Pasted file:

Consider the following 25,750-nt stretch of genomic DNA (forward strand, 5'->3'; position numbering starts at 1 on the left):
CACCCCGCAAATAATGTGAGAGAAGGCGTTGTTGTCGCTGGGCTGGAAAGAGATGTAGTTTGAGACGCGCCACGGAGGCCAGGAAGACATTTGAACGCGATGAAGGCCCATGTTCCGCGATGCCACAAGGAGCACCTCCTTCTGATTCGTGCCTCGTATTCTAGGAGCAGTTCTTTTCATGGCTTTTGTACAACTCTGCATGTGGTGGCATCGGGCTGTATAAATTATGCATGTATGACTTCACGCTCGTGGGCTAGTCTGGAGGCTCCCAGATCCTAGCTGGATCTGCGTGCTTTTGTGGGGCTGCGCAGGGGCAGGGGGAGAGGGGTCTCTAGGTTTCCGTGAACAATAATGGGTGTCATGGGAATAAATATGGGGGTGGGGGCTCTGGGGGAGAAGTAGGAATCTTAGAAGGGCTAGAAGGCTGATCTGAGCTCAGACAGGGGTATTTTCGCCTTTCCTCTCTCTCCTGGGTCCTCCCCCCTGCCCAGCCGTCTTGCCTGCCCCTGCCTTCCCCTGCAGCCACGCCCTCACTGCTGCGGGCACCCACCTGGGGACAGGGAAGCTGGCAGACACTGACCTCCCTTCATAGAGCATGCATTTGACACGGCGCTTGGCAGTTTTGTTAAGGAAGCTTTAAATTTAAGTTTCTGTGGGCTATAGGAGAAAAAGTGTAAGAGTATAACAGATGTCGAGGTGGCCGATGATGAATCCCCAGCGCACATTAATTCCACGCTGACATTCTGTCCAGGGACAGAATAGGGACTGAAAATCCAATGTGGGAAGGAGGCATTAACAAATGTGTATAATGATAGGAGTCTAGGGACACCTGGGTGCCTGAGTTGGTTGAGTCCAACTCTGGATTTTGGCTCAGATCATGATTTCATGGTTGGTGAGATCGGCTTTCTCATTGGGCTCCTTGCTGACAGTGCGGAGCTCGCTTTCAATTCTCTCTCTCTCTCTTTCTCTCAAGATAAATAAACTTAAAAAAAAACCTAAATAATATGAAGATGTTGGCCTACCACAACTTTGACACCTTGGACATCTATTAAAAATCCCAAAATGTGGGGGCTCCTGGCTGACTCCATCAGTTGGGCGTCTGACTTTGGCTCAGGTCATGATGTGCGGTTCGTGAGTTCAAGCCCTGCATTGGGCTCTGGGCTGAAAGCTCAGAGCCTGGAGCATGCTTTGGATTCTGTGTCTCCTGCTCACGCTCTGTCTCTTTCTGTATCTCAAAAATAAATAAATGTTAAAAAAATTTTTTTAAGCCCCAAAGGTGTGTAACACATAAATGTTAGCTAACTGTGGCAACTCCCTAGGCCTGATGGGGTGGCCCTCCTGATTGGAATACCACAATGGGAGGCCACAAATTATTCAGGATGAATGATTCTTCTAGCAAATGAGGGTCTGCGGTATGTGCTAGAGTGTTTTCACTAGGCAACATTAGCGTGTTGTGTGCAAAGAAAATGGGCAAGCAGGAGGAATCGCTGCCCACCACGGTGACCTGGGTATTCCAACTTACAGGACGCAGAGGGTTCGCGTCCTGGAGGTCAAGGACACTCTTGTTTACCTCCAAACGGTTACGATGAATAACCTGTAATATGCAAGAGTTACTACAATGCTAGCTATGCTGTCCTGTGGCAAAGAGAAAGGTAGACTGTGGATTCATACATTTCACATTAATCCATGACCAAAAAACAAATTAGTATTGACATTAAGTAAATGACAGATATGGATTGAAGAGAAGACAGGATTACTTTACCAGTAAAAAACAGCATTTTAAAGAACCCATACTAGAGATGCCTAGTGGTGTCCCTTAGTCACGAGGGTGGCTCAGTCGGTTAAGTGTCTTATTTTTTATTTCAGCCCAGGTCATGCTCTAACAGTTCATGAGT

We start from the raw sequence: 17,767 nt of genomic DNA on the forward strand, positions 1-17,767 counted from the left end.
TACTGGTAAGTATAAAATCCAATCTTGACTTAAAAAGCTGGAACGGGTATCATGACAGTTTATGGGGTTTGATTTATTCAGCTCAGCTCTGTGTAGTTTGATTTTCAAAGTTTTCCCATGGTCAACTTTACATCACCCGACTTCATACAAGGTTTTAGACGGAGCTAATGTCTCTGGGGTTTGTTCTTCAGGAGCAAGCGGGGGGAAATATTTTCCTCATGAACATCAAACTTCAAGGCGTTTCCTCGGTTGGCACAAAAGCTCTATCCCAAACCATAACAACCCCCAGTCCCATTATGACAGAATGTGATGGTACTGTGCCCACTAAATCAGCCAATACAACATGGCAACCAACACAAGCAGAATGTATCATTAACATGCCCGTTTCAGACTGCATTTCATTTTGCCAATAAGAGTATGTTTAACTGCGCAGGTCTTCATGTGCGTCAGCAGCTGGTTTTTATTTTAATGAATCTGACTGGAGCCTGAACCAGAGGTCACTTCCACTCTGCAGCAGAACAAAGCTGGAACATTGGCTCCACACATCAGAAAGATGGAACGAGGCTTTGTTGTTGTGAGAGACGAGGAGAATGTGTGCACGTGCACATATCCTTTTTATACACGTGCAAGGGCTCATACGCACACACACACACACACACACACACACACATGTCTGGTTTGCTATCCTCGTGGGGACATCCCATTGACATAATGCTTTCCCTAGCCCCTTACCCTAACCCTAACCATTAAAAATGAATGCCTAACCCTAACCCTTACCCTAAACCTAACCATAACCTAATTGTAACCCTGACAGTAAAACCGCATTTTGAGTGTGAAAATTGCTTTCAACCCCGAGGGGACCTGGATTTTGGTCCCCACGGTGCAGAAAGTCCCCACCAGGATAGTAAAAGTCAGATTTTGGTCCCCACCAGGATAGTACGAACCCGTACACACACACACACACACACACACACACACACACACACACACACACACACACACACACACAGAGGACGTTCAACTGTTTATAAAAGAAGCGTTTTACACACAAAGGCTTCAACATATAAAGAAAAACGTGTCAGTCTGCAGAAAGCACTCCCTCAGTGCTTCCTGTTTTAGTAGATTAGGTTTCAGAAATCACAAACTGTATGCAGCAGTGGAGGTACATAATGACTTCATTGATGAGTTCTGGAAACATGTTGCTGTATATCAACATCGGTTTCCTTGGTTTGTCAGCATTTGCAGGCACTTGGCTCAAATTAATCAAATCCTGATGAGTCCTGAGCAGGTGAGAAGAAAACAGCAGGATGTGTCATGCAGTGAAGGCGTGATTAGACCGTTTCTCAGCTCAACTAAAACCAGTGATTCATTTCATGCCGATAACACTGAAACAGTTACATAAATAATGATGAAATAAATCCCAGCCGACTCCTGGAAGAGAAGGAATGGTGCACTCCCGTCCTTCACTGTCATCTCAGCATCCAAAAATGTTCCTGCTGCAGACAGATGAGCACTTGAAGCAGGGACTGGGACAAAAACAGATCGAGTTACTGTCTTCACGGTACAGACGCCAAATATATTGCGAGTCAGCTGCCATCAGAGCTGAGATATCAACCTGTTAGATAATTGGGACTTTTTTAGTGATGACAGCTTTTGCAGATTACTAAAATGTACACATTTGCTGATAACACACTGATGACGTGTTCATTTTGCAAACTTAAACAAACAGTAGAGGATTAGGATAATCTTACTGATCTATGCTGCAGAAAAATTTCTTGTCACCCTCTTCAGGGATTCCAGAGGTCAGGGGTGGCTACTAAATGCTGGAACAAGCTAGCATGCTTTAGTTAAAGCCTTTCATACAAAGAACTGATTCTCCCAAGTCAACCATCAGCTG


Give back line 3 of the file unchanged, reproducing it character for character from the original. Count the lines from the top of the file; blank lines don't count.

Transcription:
We start from the raw sequence: 17,767 nt of genomic DNA on the forward strand, positions 1-17,767 counted from the left end.